We’ve written extensively in this blog about COVID-19’s impact on various aspects of the U.S. economy, including:

Today, we turn to an extensive, and important study published by Liberty Street Economics, covering the disproportionate, negative impact the pandemic has had on U.S. families with children.

Using new data from the Federal Reserve’s Survey of Consumer Expectations, the authors find that households with children, in general:

  • Experience greater job and incomes loss, requiring them to dip into (often limited) savings
  • Miss rent, mortgage and debt payments at higher levels.
  • Report significantly higher levels of “food insufficiency”

Not surprisingly, these same families rely heavily on external support, from government unemployment benefits to food stamps to support from friends or families.

The authors do stress that the CARES Act, along with other public and private interventions have helped to minimize the level of loan delinquencies. This, of course, is a result of both income support and forbearance on mortgage and student loan payments. 


The table below illustrates the dramatic differences in outcomes between households without children, households with children and single-parent households. 

As we can see, the pandemic has had significant negative outcomes for families with children, especially single-parent households:

  • More than 23 percent of single-family households experienced a temporary or permanent layoff of the head of that household, nearly 2 ½ times the level of households without children.
  • While all households experienced a decline in income, the impact was felt most deeply by single-parent households, with more than 42 percent reporting a loss of household income.
  • Single-parent households experienced a loss of health insurance, sick leave and other benefits at TWICE the rate of households without children.

The next table takes a deeper look at the pandemic’s impact across a variety of outcomes. Again, families with households and, especially, single-parent households have experienced much greater distress than households without children, most notably:

  • 41 percent canceled or postponed major purchases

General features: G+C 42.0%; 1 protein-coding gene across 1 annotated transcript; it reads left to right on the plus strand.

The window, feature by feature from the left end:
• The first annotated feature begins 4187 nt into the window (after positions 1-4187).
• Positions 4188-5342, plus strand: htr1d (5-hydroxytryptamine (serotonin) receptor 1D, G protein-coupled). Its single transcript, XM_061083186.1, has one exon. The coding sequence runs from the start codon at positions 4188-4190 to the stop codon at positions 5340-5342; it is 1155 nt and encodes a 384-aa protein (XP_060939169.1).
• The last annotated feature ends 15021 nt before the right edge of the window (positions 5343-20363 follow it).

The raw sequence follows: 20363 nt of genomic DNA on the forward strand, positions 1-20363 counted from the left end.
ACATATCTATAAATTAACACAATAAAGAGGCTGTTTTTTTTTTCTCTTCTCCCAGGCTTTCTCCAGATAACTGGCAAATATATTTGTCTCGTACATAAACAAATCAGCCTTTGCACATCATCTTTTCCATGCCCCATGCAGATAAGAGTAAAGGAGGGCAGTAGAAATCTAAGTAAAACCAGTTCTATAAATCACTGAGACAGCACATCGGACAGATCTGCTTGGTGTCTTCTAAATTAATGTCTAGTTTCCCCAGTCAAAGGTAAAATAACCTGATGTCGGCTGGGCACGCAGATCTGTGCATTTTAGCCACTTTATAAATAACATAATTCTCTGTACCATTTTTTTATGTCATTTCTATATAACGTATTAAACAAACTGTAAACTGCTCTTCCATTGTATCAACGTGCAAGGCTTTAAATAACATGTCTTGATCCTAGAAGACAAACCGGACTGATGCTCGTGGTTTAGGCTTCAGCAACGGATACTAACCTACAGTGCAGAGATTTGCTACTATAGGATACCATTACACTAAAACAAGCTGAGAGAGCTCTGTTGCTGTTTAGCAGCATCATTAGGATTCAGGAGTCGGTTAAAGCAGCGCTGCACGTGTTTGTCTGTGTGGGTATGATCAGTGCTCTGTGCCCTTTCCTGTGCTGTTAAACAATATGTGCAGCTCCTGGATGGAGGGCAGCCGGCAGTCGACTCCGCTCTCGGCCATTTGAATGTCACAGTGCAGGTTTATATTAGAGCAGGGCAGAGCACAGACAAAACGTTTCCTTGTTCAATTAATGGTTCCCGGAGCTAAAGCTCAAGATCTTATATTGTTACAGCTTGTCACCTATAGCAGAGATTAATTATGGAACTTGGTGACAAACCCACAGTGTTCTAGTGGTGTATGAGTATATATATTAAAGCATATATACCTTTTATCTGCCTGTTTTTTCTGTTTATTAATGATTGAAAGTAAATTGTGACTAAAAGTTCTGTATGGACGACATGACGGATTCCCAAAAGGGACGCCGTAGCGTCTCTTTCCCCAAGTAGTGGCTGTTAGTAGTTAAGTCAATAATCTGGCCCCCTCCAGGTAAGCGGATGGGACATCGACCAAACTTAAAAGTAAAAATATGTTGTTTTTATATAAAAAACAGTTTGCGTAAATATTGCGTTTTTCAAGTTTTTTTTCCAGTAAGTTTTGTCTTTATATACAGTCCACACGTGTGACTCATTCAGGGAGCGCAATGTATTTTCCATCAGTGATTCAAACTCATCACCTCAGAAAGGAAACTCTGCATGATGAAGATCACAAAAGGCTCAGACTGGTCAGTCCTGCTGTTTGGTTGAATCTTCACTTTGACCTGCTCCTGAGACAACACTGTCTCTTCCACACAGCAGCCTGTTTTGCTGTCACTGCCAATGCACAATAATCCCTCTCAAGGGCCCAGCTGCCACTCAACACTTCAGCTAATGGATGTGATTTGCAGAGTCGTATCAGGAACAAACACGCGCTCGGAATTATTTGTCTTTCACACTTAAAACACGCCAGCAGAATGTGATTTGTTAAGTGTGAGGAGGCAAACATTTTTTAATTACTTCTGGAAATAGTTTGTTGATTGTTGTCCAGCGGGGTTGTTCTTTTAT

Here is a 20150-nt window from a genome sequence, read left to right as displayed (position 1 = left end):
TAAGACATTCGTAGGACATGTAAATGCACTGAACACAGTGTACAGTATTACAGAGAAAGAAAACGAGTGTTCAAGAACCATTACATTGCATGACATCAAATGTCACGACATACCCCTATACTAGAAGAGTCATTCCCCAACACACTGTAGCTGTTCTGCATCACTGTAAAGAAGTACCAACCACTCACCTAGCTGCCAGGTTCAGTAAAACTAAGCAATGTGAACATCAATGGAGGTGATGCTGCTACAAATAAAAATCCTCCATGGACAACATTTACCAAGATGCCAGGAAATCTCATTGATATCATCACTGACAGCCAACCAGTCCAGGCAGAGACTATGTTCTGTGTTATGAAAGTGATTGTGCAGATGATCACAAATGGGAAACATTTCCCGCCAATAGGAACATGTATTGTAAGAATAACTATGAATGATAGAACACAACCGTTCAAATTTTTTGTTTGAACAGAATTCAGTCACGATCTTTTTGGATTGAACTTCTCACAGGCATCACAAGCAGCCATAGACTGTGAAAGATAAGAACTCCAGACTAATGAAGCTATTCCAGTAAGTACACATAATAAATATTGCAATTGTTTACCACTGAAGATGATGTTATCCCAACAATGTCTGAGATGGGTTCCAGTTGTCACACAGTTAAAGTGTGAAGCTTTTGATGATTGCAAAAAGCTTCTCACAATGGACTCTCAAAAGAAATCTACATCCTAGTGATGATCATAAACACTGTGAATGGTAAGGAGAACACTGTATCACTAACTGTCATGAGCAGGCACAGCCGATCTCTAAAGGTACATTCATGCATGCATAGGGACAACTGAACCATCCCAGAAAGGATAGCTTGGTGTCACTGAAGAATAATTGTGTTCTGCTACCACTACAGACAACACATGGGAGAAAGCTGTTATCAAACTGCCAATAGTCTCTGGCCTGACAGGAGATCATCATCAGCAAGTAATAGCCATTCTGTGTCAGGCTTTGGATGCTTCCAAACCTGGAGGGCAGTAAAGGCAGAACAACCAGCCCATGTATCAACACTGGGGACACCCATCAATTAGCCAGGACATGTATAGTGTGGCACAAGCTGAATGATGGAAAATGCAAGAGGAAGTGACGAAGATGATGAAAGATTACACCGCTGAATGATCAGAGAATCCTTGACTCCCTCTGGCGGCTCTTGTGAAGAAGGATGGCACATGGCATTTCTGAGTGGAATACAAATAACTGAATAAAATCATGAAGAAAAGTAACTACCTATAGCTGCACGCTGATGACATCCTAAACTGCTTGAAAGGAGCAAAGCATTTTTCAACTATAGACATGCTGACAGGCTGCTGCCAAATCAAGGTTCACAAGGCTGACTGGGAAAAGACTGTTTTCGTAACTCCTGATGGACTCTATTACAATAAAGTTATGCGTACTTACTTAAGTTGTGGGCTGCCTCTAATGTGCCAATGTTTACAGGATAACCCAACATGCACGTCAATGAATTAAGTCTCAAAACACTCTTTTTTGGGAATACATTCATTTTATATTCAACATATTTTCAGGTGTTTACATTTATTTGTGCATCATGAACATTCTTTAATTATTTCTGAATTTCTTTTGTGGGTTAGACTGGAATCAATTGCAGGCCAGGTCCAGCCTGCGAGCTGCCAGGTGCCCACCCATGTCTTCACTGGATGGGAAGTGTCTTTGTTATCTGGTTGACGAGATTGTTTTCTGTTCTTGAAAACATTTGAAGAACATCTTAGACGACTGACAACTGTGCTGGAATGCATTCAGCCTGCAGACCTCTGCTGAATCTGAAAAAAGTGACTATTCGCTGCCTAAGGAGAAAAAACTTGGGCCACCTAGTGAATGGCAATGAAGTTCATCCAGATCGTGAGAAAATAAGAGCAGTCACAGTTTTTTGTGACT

• 62 percent postponed in-person visits to healthcare professionals
  • Nearly 37 percent dipped into savings to cover expenses
  • 18.6 percent had to rely on support from families and friends
  • Over 27 percent had to skip rent, mortgage or credit card payments
  • A staggering 11.5 percent of single-family households had trouble finding food-nearly four times the rate of households without children
  • Over 34 percent received aid through SNAP, Supplemental Nutrition Assistance Program (Food stamps)


Finally, the study zeroes in on two areas of critical importance: food insufficiency and government support. The charts below look at these two outcomes through the lens of race (white vs. non-white outcomes) and three levels of neighborhood income based on zip code data (low, medium, high income).

As you can see, with the exception of “applying for and receiving unemployment benefits,” non-white households have experienced negative outcomes at much higher levels during the pandemic. And, as would be expected, we see similar negative outcomes for those families living in the lowest income neighborhoods, with one exception: middle income households report having trouble finding enough food at a higher rate than the lowest income neighborhoods.

In stark terms, this Liberty Street Economics study illustrates the extent to which COVID-19 intensified the financial distress of households with children, people of color and those living in the lowest income neighborhoods. 

As this is being written, a new COVID relief bill has been signed into law. As relates to family support, the highlights of the new legislation include:

  • $600 direct payment checks for every adult and child earning up to $75,000.
  • Unemployment benefits: Lawmakers agreed to extend enhanced unemployment benefits for jobless workers, who will receive up to $300 per week through mid-March. Self-employed people and gig workers will also receive extended assistance.
  • Rental assistance: The measure includes $25 billion to help families pay their rent, and it extends the eviction moratorium now in effect until Jan. 31.
  • An additional $13 billion for SNAP



If you’d like to learn more about the extensive suite of Data Analytics products and services developed for the Collections Industry, contact:

Kacey Rask : Vice-President, Portfolio Servicing

[email protected] / 513.489.8877, ext. 261